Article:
A: According to one version of a popular folk etymology, an Alaskan “sourdough” is someone who is sour on Alaska but doesn’t have the dough to go somewhere else.

The truth is more prosaic. “Sourdough” came to denote a veteran inhabitant and especially an old-time prospector of Alaska or northwestern Canada many years ago. During the Yukon gold rush of the late 19th century, sourdough bread was a staple in the prospectors’ camps, and the prospectors themselves became known as sourdoughs. Eventually, anyone who had spent a significant amount of time in Alaska or northwestern Canada could be called a sourdough.

The examples of “sourdough” you described are attributive uses, where the noun is used like an adjective to modify another noun. Longtime Alaskan residents naturally tend to feel that sourdoughs have certain qualities, such as wit and spunk, that are lacking in “cheechakos,” that is, in newcomers to Alaska or the Yukon. (“Cheechako” is a word in Chinook Jargon that literally means “newcomer.”)

You can find out more about sourdoughs and cheechakos in the works of Jack London and Robert W. Service.

Q Why are psychiatrists called “headshrinkers”? – P.P., Ft. Lauderdale, Fla.

A: “Headshrinker” as a slang term for “psychiatrist” appears to have originated as Hollywood jargon in the 1940s.

Various theories have arisen as to just what the original, unknown user had in mind. Here are a few: The word is meant to suggest “shrinking or deflating delusions of grandeur” or shrinking or lessening problems in a patient’s “worry-bloated” head; the word is a reflection of “considerable unconscious hostility” toward mental health professionals; the word, like the similarly used “witch doctor,” simply implies that a psychiatrist is a practitioner with powers beyond our understanding.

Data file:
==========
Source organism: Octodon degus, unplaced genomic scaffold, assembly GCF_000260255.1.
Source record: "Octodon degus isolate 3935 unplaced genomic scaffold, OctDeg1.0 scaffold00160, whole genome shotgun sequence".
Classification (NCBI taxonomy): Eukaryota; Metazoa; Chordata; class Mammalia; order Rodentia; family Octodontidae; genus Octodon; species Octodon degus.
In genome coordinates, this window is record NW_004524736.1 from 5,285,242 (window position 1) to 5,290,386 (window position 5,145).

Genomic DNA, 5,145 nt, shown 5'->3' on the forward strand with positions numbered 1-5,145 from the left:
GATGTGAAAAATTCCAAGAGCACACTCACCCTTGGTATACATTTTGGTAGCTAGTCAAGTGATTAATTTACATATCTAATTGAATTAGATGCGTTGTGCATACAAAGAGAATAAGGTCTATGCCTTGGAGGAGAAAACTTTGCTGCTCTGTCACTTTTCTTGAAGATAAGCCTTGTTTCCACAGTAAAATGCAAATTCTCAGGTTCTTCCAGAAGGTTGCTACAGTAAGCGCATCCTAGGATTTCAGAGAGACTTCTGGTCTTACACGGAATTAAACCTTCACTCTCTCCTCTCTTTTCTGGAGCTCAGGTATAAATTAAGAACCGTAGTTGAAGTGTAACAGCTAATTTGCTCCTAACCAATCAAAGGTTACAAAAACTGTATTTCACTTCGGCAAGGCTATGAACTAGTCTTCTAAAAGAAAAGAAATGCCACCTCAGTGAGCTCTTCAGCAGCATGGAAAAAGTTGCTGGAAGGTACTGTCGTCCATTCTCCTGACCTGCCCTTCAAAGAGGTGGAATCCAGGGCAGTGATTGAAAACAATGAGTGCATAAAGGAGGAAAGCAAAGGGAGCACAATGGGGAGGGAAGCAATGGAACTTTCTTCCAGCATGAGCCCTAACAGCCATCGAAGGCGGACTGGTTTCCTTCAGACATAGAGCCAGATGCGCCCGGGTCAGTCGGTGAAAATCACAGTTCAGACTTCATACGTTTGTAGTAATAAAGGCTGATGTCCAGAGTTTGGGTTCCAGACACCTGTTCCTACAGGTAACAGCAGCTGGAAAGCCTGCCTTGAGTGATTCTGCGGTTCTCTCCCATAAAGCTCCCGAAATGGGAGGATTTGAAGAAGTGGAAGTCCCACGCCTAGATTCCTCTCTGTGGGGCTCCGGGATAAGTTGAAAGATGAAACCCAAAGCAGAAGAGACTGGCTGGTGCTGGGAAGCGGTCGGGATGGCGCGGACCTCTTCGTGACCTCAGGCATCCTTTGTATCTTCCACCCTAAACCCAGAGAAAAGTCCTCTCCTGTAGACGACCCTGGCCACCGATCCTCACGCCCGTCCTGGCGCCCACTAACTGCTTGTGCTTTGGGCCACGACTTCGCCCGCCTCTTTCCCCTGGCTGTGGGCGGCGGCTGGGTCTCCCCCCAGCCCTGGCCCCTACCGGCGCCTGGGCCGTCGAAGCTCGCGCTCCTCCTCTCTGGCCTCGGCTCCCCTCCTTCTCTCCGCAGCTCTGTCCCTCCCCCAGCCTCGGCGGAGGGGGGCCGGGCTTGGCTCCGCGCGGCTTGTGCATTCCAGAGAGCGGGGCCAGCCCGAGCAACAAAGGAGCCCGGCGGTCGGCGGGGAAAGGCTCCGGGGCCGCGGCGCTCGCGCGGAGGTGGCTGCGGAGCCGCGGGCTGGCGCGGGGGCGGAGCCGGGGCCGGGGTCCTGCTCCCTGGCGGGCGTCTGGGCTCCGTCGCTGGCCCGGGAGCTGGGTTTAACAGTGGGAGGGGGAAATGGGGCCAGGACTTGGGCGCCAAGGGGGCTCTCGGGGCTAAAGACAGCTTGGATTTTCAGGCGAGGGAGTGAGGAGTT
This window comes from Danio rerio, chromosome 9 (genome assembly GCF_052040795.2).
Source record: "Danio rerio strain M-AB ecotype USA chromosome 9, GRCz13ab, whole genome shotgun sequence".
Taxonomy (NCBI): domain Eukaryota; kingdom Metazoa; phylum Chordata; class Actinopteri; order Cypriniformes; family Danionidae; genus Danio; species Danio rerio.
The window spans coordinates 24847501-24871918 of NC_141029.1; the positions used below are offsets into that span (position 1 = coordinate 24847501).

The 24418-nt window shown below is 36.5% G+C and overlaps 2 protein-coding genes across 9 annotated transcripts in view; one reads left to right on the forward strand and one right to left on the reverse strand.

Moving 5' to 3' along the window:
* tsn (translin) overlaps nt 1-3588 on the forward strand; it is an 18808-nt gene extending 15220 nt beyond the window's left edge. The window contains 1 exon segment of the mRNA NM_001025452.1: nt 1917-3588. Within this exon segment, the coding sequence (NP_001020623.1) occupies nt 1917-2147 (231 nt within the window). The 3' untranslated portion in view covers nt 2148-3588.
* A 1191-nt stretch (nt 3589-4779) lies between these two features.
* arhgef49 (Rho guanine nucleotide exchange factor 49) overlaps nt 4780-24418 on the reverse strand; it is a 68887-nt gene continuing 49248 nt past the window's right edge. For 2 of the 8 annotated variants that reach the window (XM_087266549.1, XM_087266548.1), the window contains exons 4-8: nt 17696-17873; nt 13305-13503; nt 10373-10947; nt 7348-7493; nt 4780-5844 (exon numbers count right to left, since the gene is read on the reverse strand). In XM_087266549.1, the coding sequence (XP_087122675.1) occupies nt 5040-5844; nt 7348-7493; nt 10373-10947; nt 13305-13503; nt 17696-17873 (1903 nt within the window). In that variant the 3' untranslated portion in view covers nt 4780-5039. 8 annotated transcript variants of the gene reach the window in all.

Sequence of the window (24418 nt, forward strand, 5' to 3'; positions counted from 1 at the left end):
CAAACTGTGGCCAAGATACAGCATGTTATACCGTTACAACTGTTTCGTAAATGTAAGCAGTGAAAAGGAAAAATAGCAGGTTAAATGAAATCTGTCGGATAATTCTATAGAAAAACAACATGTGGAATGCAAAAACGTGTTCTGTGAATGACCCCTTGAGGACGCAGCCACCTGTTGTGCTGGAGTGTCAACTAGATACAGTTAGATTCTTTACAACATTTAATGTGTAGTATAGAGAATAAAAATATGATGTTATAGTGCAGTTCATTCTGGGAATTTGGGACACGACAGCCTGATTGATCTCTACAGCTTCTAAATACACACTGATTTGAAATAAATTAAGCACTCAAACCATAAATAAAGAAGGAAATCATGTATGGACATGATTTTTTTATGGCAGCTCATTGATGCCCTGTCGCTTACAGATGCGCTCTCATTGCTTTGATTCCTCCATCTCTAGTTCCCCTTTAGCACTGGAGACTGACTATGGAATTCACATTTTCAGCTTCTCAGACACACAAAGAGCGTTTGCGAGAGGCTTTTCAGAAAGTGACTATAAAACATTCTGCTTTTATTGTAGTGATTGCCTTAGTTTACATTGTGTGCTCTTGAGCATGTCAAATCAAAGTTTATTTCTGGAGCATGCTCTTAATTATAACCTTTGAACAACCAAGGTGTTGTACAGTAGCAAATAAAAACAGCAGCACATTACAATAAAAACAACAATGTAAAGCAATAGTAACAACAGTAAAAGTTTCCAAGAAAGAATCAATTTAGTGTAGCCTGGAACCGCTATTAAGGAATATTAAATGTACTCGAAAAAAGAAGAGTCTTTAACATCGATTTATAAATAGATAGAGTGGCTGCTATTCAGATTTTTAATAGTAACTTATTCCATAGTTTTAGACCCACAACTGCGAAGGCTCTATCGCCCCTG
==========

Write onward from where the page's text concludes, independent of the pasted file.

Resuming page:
A more gruesome theory is that the originator was thinking of the way psychiatrists figuratively, like headshrinkers literally, get “inside” one’s head. (Without going into too many gory details, we can tell you that headshrinking does involve some cutting into the skull.)

That “headshrinker” acquired this new, slang sense back in the mid-40s isn’t so surprising when you realize that headshrinking, as practiced by the Jivaro people of the Amazon, was something that was in the news at the time. A 1945 anthropological text expressed concern that “shrunken heads made by the Jivaro Indians have received undue publicity in the United States.”

Not surprisingly, this minor obsession spawned movies. The 1939 film “Five Came Back” (remade in 1956 as “Back From Eternity”) concerned a plane crash in the Amazon, with some of the victims falling ultimately into the hands of headshrinkers. “Jivaro” in 1954 featured Fernando Lamas and Rhonda Fleming as treasure-hunters risking death in the Amazon.

It was during the mid-50s that the term gained prominence – at first more so on the West Coast than the East. The Jivaro gave up headshrinking some decades ago, so there hasn’t been much concern about literal headshrinkers for quite some time. That may be part of the reason why “headshrinker” was being casually shortened to “shrink” by the 1960s. “Shrink” is now much more common than “headshrinker,” being applied, rather routinely, to psychiatrists, psychoanalysts, psychologists and psychotherapists.

This column was prepared by the editors of Merriam-Webster’s Collegiate Dictionary, Tenth Edition. Readers may send questions to Merriam-Webster’s Wordwatch, P.O. Box 281, 47 Federal St., Springfield, MA 01102.

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